The standard for such defenses outlined in the ruling is “a realistic opportunity” for the provision of affordable housing, which Walsh said that Haddon Township has failed to meet.

“If a town is being obstructive, even if it’s otherwise protected, that immunity can be removed,” Walsh said. “They haven’t met their rental obligation and they haven’t met their family obligation. From whichever way you approach it, the town has to do something with this site.”

Construction at the Albertson Village apartments. Credit: Matt Skoufalos.

Construction at the Albertson Village apartments. Credit: Matt Skoufalos.

Mixed-use still a possibility

Walsh said that the Fair Share lawsuit not only contends that Haddon Township hasn’t met its affordable housing obligation, but that the Haddon Town Center site is appropriate for affordable housing despite none being designated in its site plan.

He described the possibility of the site retaining its original design as a mixed-use property as a “closer call…unless there’s absolutely no market for it.

“You can’t impose requirements under [the]Mt. Laurel [ruling]that just get in the way,” Walsh said, “but if there’s reasonable requirements, and there’s somewhat of a market for that, you can require it.

“If it’s going to prevent this thing from developing, then you can’t do it,” he said.

As per a prior challenge from Fair Share Housing, 10 percent of the units at the nearby Albertson Village project will be designated affordable, Walsh said, plus an additional four or five units offsite. He said he believed that Haddon Township has “pretty wide grassroots support” for affordable housing in general.

“Any time this is in the newspaper, I get emails and calls; I get messages on Facebook from folks trying to find out what the opportunities are” for affordable housing within the town, Walsh said.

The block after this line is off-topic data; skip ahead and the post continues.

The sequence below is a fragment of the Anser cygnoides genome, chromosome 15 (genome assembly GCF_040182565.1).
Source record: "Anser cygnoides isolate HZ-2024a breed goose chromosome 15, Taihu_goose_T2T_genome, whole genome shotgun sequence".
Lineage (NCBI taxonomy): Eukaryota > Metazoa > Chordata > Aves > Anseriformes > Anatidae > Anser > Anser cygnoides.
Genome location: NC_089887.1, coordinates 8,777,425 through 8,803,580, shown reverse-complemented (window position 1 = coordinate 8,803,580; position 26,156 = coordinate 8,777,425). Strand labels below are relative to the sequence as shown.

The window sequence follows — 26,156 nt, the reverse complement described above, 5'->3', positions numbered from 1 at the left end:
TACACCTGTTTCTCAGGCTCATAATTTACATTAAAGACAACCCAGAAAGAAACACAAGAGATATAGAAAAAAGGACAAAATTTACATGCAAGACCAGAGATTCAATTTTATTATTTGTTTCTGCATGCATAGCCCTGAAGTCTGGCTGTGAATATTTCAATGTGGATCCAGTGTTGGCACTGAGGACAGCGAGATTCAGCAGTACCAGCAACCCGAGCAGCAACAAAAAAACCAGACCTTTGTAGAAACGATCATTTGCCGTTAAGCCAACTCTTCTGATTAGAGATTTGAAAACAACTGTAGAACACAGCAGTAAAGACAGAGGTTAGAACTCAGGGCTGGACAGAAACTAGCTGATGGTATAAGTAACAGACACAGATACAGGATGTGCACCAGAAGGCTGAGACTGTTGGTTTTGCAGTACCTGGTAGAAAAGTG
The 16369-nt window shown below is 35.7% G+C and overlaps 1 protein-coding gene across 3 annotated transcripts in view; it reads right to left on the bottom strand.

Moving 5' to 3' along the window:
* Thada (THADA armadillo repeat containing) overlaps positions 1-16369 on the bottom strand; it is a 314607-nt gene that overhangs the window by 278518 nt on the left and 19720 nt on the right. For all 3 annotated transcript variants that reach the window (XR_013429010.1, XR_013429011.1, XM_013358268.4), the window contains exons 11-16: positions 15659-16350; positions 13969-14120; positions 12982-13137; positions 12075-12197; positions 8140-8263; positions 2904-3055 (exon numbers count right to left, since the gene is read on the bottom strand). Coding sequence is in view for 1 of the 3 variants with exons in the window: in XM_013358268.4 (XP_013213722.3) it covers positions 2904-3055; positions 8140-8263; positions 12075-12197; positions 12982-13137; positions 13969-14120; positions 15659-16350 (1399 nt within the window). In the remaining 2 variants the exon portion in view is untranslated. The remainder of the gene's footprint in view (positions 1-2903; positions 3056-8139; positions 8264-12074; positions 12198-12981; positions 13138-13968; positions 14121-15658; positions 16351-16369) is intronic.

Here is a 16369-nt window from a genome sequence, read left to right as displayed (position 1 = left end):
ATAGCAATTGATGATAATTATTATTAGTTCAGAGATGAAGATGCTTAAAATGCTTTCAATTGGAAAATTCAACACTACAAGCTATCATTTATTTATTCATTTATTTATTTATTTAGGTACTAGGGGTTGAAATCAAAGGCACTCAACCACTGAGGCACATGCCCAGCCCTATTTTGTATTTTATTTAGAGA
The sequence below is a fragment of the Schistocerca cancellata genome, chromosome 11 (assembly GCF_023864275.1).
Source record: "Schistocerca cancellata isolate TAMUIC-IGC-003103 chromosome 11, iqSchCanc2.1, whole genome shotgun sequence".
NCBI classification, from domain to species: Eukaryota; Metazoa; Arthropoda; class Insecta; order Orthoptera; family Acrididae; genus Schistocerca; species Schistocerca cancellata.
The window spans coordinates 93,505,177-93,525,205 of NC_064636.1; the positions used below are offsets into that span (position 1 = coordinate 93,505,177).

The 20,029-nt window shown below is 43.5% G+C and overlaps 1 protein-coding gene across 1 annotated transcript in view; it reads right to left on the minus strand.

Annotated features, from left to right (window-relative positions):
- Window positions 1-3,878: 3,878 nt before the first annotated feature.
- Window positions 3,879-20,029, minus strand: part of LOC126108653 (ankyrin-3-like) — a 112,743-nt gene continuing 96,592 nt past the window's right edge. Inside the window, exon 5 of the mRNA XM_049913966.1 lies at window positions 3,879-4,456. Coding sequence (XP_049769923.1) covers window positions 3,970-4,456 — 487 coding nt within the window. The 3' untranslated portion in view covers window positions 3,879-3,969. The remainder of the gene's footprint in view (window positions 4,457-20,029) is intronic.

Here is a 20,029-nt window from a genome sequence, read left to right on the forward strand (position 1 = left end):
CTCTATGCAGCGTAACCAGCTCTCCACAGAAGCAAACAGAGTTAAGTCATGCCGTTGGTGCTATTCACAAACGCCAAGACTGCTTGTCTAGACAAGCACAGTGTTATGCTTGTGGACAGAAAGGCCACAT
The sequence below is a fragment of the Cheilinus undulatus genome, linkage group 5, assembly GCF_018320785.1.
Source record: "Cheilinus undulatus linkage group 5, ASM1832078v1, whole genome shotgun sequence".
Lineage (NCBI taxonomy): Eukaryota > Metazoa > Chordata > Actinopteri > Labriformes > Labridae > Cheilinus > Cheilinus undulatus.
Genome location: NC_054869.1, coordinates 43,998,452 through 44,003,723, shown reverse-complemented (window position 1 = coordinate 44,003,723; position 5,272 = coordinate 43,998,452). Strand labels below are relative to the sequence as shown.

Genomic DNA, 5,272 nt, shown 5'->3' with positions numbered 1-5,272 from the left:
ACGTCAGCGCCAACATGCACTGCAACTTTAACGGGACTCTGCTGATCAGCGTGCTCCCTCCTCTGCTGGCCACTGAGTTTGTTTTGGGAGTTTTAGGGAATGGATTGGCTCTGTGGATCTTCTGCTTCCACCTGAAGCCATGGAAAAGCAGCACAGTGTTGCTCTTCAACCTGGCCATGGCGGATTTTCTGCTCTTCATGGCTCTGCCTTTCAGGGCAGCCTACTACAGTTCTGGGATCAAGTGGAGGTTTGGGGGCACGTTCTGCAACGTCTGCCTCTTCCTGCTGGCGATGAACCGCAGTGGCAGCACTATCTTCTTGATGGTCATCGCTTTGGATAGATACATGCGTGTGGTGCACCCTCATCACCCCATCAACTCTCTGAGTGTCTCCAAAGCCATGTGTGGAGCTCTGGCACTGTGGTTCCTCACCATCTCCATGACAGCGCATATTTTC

Teague addresses constituents on local redevelopment. Credit: Matt Skoufalos.

Teague addresses constituents on local redevelopment. Credit: Matt Skoufalos.

Haddon Township Mayor Randy Teague declined to comment in any depth about the ruling, citing the town’s ongoing litigation with Fair Share Housing.

“We haven’t truly digested the opinion yet,” Teague said, adding that he wouldn’t want to disclose any information that might compromise his legal strategy. The township continues to maintain that its obligation under the third round rules is zero affordable units.

Walsh, however, sees the township as having nowhere to run, given the legal statutes and its acceptance of state dollars for remediation of the property.

“If the town had been proactive in meeting its obligations, maybe the situation could have been avoided,” he said.

“But it wasn’t. Now it’s in violation of the law. When that happens, courts have obligations to order remedies.

“If there’s not a market for the original plan, then a town has an obligation under the law to do what it can to help the thing be real, especially when you’ve put millions of dollars of state funding into it, which comes with its own legal requirements.”